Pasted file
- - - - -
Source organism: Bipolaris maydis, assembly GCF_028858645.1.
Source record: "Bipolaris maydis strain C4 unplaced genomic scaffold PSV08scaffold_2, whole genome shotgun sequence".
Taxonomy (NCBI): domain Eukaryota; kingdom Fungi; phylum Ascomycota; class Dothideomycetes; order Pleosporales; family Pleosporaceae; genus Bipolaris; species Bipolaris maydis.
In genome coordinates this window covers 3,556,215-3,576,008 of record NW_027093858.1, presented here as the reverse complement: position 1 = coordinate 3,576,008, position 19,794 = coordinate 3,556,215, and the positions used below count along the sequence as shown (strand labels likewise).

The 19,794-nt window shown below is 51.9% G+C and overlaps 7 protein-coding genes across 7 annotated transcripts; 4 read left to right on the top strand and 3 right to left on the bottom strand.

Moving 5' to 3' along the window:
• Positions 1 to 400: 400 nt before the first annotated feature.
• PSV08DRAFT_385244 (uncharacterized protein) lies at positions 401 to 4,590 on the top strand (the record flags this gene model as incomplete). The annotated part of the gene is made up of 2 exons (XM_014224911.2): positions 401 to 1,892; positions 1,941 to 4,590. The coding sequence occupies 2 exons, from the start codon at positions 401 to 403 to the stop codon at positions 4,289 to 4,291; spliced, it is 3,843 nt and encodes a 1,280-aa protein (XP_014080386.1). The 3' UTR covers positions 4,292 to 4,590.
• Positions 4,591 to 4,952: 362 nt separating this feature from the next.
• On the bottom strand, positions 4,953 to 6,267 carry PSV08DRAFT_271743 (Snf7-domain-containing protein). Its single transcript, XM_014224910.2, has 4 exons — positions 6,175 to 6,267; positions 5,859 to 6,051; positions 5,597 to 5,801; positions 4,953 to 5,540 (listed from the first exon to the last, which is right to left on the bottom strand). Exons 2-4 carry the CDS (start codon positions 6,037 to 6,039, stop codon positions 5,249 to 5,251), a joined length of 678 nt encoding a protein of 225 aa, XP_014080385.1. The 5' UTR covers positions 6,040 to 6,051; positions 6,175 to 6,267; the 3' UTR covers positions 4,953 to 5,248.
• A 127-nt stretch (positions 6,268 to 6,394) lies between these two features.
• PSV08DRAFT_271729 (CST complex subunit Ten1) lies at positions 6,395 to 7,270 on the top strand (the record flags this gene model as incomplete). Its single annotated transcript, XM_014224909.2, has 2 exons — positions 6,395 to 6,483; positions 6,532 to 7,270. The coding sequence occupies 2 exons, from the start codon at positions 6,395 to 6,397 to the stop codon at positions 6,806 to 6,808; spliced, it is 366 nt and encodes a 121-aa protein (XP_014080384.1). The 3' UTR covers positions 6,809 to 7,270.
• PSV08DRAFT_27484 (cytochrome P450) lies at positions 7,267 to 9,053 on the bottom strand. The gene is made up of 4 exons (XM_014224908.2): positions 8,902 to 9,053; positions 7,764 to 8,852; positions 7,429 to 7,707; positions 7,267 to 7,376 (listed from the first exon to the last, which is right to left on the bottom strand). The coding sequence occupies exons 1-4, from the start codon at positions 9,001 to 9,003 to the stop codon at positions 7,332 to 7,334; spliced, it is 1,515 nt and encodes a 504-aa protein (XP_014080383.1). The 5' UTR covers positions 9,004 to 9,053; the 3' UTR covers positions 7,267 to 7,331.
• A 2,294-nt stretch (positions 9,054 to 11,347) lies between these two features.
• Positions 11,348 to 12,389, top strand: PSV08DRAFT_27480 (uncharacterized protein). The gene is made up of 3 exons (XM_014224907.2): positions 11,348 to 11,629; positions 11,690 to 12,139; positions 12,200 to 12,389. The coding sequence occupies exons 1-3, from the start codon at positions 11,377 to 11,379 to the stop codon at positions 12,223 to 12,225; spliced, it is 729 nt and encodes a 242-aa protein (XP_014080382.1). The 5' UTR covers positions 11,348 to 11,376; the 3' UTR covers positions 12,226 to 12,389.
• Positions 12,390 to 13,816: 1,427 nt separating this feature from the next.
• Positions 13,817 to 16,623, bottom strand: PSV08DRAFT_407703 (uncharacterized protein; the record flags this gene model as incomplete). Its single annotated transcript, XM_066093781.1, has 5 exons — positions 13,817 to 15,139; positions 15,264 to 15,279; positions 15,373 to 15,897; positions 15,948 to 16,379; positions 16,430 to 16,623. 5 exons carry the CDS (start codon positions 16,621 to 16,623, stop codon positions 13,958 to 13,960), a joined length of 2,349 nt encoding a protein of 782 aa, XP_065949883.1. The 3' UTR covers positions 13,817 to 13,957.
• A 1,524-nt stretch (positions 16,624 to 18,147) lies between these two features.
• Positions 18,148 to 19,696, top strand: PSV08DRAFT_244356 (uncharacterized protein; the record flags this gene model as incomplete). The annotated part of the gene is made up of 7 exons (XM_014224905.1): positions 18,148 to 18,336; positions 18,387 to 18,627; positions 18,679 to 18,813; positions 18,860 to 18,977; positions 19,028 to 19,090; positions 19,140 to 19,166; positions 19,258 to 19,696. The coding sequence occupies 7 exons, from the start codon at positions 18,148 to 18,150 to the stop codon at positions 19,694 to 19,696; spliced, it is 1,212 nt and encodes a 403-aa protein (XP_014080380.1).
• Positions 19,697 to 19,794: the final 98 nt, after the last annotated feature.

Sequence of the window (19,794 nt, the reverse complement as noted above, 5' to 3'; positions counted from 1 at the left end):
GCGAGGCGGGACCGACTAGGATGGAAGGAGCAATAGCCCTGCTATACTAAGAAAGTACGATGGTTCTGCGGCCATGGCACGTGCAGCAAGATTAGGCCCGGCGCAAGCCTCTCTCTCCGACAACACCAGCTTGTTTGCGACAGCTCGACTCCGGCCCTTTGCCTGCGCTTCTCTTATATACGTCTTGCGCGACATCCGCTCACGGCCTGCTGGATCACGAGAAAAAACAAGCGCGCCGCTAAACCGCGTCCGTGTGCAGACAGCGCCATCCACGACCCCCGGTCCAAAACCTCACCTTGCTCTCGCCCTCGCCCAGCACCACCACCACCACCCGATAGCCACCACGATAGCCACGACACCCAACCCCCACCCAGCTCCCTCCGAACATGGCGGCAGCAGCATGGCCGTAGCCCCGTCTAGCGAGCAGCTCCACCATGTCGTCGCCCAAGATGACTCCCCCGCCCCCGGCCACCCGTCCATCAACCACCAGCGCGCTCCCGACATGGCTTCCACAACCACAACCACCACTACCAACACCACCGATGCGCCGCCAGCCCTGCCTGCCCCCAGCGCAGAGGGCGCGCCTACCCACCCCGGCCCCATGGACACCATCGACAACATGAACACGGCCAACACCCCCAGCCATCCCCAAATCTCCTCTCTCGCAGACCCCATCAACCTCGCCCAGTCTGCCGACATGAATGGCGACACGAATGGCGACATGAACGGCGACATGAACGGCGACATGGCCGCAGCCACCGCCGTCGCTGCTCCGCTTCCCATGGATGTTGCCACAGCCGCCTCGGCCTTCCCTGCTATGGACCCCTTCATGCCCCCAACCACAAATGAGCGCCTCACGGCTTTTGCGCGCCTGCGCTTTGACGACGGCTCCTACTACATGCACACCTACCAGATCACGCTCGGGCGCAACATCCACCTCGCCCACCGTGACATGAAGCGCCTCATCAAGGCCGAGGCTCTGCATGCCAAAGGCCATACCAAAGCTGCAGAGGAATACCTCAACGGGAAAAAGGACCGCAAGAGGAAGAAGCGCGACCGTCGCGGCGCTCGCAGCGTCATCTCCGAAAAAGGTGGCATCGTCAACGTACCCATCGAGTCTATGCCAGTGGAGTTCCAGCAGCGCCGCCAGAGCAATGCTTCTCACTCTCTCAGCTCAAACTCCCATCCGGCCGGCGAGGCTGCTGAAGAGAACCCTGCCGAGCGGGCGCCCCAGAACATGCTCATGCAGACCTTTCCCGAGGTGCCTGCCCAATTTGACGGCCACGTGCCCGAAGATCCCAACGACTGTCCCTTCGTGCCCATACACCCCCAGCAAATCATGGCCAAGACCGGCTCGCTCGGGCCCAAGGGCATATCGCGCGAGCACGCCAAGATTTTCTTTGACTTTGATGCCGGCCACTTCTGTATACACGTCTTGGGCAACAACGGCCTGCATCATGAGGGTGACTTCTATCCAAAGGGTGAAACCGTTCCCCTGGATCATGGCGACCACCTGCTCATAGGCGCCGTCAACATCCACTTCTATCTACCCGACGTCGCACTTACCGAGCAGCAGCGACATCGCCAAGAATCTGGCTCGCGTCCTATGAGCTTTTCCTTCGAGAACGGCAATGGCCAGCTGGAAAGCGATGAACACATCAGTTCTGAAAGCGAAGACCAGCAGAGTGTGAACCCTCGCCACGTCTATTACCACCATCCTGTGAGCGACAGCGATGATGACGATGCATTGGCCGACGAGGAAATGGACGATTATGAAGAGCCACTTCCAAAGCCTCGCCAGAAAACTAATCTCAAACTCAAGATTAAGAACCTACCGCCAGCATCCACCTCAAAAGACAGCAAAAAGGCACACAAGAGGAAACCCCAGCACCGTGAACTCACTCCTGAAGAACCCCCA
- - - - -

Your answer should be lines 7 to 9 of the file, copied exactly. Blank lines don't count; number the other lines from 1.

• Positions 1 to 400: 400 nt before the first annotated feature.
• PSV08DRAFT_385244 (uncharacterized protein) lies at positions 401 to 4,590 on the top strand (the record flags this gene model as incomplete). The annotated part of the gene is made up of 2 exons (XM_014224911.2): positions 401 to 1,892; positions 1,941 to 4,590. The coding sequence occupies 2 exons, from the start codon at positions 401 to 403 to the stop codon at positions 4,289 to 4,291; spliced, it is 3,843 nt and encodes a 1,280-aa protein (XP_014080386.1). The 3' UTR covers positions 4,292 to 4,590.
• Positions 4,591 to 4,952: 362 nt separating this feature from the next.